(September 10, 2009) -- Coach and Social Studies teacher, Gregg Tavani, has been named Duluth High School Teacher of the Year for the 2009-2010 school year. Of winning this honor, Tavani states, "I am honored to be the teacher of the year at such a great school, and part of such a great faculty and staff. Also, I would like to congratulate Marsha Hunter, David Curlette, and the other candidates that were nominated." Congratulations Coach Tavani and good luck at the county level!
Of the more thna 11,000 Gwinnett County Public School teachers, 112 have been honored by their colleagues as the 2009-2010 Teacher of the Year at their local schools. The announcement is the beginning of the official search for Gwinnett County's 2009-2010 Teacher of the Year, an annual celebration recognizing the power of each teacher as they challenge Gwinnett children for a successful future.
By Christine Troyke
July 2, 2009
Gwinnett Daily Post
DULUTH - In their seventh season, the Tavani Soccer camps have long offered top-notch coaching in the variety of skills needed to excel at the sport. A family enterprise, Duluth head soccer coach Gregg Tavani is the program's director, but his parents and brothers are also involved.
What started with a one-week camp and 50 kids, now includes five weeks in two counties and over 300 participants.
"Even through the economy, it's done pretty well," Tavani said. "We just love the game of soccer, the chance to be around family and coaching kids. It's been a lot of fun."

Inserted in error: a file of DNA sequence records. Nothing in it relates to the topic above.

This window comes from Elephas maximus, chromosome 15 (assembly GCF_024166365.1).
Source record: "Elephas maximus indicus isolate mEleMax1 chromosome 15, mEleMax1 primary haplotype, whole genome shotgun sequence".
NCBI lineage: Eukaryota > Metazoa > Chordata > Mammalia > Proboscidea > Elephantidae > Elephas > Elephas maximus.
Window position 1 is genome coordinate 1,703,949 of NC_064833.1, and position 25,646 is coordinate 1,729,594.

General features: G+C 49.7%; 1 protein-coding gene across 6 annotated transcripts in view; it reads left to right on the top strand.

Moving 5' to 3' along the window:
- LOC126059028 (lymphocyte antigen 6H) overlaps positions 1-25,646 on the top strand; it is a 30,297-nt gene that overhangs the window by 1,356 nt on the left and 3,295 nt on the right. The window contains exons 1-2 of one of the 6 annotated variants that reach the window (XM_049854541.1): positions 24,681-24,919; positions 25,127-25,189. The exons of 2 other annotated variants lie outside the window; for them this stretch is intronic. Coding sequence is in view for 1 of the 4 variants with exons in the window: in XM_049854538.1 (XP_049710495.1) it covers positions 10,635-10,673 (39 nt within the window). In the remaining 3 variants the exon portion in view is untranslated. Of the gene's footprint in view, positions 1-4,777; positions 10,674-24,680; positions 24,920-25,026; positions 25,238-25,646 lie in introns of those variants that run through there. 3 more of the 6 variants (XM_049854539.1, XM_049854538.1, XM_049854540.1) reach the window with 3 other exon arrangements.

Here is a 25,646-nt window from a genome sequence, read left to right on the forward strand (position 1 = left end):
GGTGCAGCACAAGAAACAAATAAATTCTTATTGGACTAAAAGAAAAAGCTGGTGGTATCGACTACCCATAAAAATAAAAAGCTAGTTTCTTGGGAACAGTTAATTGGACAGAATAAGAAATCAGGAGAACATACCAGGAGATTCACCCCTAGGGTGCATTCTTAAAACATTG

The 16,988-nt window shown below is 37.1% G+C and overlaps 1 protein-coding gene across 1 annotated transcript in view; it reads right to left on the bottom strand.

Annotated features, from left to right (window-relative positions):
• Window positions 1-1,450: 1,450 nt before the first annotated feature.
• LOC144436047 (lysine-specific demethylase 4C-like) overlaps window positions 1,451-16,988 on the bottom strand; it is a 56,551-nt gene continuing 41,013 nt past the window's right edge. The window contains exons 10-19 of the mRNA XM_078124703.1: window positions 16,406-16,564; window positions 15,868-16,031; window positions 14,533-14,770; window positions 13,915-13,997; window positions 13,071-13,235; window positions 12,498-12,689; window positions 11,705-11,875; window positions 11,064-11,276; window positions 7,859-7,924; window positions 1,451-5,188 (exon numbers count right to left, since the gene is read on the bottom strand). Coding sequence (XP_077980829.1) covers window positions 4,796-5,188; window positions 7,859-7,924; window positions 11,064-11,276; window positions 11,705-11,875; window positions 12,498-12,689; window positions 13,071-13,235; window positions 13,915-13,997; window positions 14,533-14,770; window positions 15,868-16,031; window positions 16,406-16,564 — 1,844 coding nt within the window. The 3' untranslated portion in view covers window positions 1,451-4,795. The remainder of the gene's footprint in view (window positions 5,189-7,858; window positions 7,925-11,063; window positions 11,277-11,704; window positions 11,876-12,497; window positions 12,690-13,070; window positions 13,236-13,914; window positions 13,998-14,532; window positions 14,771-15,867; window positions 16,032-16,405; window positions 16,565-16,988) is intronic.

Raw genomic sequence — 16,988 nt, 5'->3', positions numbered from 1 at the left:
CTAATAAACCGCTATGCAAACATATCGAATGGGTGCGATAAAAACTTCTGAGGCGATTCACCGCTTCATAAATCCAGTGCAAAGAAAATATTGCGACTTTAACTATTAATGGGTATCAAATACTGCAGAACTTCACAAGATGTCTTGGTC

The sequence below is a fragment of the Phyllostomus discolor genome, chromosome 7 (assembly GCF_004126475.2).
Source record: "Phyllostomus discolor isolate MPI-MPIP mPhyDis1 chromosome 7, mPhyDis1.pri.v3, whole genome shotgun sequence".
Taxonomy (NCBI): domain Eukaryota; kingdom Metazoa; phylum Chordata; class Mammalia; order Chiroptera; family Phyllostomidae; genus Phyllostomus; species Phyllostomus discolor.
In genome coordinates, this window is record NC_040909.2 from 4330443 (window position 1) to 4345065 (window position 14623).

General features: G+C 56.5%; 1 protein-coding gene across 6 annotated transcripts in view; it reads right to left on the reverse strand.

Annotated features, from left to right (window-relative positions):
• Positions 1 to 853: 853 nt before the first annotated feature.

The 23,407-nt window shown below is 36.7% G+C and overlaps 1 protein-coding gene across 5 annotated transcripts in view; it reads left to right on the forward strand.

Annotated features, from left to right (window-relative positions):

There are two more camps this summer, one starting Tuesday that runs through July 11 and another from July 13-17. Both camps are for boys and girls age 7 to 15 and run from 9 a.m. to noon daily at Bunten Park in Duluth. The cost $145 and includes a T-shirt, a hand-stitched soccer ball and player evaluation.
"We do a different topic every day," Tavani said. "It's passing one day, dribbling another. We have a tournament and work on shooting. It's all organized and safe for the kids."
There's also an elite camp for players age 10 to 15 who are interested in more intense training. Those run from noon until 1:30 p.m. the same weeks as the regular camps. They are $65 per session.
For more information or to register, go to www.tavanisoccer.com.
By Christine Troyke
July 2, 2009
Gwinnett Daily Post
Filiberto Tavani has been involved in the Atlanta soccer scene since moving here in 1979. He coached his three boys, including his middle son, Gregg, who is the head soccer coach at Duluth High School. The entire family is involved in the Tavani Soccer Camps, a seven-year enterprise that offers week long summer camps at Bunten Park in Duluth.
Filiberto Tavani grew up playing street soccer in Naples, Italy, but immigrated to the U.S. when he was 12 and lived in the New York area until his work as an electrical engineer brought him to metro Atlanta.
For this installment of "Getting to Know ...." Tavani talks with staff writer Christine Troyke about a variety of topics, including soccer in America and overseas, where his loyalties lie and learning English.